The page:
Mr. Zitzmann, Lionel Messi has announced his move to Miami. This surprised many football fans – you as a brand expert too?

No, actually not. Rumors surrounding Saudi Arabia may have been high following his sponsorship deals there, but Messi made the wiser decision as a brand with Miami. He’s now entering a pop-culture environment that, while not having the emotional romance of a Barcelona return, reinforces his role as a global football ambassador and fan magnet. The US is the fastest growing international football market for the next five to ten years and Messi has shown before his first game that he can take that growth to the next level.

Why Miami? There would also have been other clubs in the USA that would have been more attractive in terms of sport…Soccer in the USA is actually a “pocket market”. So there are an incredible number of cultural and socio-economic differences between cities and regions in the country – and thus also for the communities of the clubs. Similar to Los Angeles, Miami is the gateway to Central and South America. Miami is home to many Hispanic speakers, and football plays a much larger role in their homelands than in other more conservative regions of the interior of the United States. Miami is also a capital for sport and lifestyle: Many stars live there, there is a premium NBA team with the Miami Heat, and Formula 1 is a guest every year with its biggest event. Miami is also one of the most iconic cities in the USA due to many worldwide blockbusters. So it’s not just a regional location, but a growing international hub. The package has made it interesting for the Messi brand, coupled with the fledgling club’s ambitions and David Beckham as co-owner. Besides Miami, only Los Angeles would have been a good to better alternative.

… is partner and managing director of the agency Jung von Matt Sports. Zitzmann has a degree in sports economics and before Jung von Matt Sports worked for the rights marketer Sportfive, the ATP and the UEFA Champions League, among others. He is also a member of the FC St. Pauli Digital Advisory Board and an honorary board member of Sheffield FC – the oldest football club in the world.

On the other hand, there are already an incredible number of stars in the USA. So how important is Messi’s transfer to MLS?Extremely important. In retrospect, the fact that Messi decided against Barcelona and the money from Saudi Arabia shows the increased relevance of the MLS. With the transfer, Miami has just sevenfold its social media reach from one to 7.6 million followers and can now reach more people than any single NFL, NHL or MLB team. It is, as of today, one of the largest social media followings in the entire sporting country USA. The importance can already be quantified from this. And hopefully one or two good years can also be expected from Messi in terms of sport.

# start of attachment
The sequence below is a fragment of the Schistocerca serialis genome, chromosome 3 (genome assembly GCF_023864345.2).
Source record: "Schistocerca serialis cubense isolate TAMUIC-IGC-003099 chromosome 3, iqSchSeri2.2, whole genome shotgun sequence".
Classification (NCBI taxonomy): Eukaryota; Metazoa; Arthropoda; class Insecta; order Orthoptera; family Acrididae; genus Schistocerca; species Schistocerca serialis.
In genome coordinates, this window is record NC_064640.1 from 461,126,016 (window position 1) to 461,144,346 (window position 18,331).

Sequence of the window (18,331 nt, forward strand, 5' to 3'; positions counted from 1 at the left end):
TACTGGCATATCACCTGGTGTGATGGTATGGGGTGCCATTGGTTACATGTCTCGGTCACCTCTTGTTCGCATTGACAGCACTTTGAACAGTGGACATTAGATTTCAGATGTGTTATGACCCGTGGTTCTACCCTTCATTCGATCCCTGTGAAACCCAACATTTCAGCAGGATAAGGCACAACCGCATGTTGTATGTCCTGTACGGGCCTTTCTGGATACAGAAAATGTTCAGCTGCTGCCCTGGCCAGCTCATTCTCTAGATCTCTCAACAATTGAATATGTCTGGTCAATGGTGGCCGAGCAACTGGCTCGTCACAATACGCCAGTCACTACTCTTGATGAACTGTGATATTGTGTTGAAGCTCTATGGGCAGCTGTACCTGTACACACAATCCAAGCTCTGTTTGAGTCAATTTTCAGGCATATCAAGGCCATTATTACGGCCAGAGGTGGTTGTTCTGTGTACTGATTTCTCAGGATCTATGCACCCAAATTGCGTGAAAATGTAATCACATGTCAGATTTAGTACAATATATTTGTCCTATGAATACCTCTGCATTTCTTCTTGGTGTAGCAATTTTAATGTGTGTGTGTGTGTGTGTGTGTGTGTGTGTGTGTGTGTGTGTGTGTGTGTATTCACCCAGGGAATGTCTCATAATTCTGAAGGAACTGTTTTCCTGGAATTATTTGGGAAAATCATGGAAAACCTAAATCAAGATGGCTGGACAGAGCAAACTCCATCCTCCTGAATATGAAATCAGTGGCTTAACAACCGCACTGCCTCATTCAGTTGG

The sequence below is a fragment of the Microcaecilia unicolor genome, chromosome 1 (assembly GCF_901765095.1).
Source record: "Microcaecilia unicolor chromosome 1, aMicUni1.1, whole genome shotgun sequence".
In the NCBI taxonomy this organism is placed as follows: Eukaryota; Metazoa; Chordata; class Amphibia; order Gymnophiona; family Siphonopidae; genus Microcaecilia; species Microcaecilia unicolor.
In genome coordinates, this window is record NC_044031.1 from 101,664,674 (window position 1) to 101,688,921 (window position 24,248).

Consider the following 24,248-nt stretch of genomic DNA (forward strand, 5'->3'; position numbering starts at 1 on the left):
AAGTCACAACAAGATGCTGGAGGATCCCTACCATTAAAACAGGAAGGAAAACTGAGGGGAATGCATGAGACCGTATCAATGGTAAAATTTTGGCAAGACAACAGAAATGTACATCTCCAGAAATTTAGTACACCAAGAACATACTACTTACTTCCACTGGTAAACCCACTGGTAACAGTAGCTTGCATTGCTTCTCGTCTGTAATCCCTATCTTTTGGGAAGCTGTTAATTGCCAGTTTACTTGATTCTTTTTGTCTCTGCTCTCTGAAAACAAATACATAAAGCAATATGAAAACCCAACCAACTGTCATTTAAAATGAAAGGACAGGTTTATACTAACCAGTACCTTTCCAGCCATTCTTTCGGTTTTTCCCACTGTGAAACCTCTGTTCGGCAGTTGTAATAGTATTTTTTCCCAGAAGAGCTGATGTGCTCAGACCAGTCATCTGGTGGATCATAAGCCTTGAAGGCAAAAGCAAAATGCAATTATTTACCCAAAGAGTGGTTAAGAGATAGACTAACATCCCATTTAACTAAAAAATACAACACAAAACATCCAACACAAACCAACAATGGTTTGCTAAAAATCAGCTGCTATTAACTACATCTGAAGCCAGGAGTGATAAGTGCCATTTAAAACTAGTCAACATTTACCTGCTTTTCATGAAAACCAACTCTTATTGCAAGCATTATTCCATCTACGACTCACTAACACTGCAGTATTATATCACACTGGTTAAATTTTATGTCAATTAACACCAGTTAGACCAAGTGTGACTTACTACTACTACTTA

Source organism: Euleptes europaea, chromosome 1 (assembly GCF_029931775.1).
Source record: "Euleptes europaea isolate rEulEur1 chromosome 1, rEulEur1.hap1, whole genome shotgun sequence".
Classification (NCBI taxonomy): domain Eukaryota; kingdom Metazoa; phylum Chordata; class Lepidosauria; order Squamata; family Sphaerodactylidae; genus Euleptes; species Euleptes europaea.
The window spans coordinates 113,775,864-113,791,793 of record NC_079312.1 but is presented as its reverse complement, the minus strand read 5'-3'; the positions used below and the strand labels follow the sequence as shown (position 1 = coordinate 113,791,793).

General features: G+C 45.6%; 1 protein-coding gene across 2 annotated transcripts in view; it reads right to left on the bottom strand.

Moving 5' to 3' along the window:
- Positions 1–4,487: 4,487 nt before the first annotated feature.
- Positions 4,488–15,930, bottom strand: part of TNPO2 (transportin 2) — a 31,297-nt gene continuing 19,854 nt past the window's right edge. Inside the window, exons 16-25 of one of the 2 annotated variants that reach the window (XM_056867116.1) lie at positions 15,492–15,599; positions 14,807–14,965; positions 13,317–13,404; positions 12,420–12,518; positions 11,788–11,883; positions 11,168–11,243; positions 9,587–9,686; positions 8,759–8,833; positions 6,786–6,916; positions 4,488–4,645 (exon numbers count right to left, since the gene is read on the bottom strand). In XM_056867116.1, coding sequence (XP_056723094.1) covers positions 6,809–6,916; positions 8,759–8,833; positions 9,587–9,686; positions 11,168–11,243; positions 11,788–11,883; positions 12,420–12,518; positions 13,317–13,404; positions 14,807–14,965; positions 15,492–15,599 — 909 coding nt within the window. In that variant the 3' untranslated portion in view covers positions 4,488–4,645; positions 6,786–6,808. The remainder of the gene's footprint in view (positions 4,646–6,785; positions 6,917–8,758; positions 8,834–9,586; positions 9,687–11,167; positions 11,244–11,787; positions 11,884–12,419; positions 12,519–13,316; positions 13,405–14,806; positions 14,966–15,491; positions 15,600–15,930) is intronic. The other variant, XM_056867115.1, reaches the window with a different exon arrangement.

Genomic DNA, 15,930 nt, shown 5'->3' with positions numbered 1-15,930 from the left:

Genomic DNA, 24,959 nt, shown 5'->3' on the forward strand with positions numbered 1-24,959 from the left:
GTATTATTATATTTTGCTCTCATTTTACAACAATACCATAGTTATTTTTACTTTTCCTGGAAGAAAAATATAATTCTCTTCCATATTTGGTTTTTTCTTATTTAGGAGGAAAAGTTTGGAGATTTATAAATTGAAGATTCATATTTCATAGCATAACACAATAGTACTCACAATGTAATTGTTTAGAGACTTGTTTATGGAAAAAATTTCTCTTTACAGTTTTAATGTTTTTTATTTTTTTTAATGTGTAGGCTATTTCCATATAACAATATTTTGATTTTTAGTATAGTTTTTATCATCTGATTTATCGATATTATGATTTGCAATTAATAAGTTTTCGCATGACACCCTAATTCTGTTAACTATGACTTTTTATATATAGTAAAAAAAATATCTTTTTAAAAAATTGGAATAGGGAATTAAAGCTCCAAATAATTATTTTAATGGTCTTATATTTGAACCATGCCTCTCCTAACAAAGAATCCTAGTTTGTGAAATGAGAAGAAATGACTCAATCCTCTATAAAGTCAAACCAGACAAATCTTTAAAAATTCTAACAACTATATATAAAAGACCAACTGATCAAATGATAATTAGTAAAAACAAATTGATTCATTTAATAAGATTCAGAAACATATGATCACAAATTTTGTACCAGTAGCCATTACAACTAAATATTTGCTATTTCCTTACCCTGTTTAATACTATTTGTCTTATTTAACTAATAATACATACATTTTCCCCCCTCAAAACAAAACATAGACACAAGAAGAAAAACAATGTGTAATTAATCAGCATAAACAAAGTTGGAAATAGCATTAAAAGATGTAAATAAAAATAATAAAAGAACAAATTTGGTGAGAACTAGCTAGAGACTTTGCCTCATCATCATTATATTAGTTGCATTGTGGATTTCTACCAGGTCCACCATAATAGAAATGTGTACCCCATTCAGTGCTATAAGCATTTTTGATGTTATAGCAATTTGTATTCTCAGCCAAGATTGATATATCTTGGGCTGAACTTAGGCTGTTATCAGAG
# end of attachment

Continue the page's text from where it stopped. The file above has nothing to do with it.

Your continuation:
Did the marketing opportunities with Messi outweigh the sporting reasons? No, the sporting expectations of him are likely to still be high. The Messi brand primarily plays soccer and takes place on the soccer field. That’s where you want to see him first and foremost.

The change is also interesting from a financing point of view because numerous sponsors are involved. Adidas and Apple, for example, now give Messi a share of the sales – which, if things go well, could add up to hundreds of millions of euros. Why do big corporations accept such deals? This is an example of the innovative, collaborative and creative thinking of the US sports market. In the USA, the principle of being able to participate in the joint success applies, even if there are a few regulatory hurdles. Of course, this also harbors dangers, because Messi will not only break the previous salary structure, but will also attract free riders with this shared revenue model. However, the US market basically works a little differently. The principle of “gravity of greatness” works there. The best example is the Super Bowl. They tell themselves that they close the biggest event, the biggest deals, the most expensive sponsorship deals. And at some point you actually reach this size through good storytelling. And because size attracts size. MLS is doing the same thing now, bringing in the country’s biggest superstar, which immediately boosts the reputation of the league and the product. And Apple also benefits from this in the triangle of sports media sponsors, who can catapult the value of their exclusive MLS broadcasting rights upwards with Messi.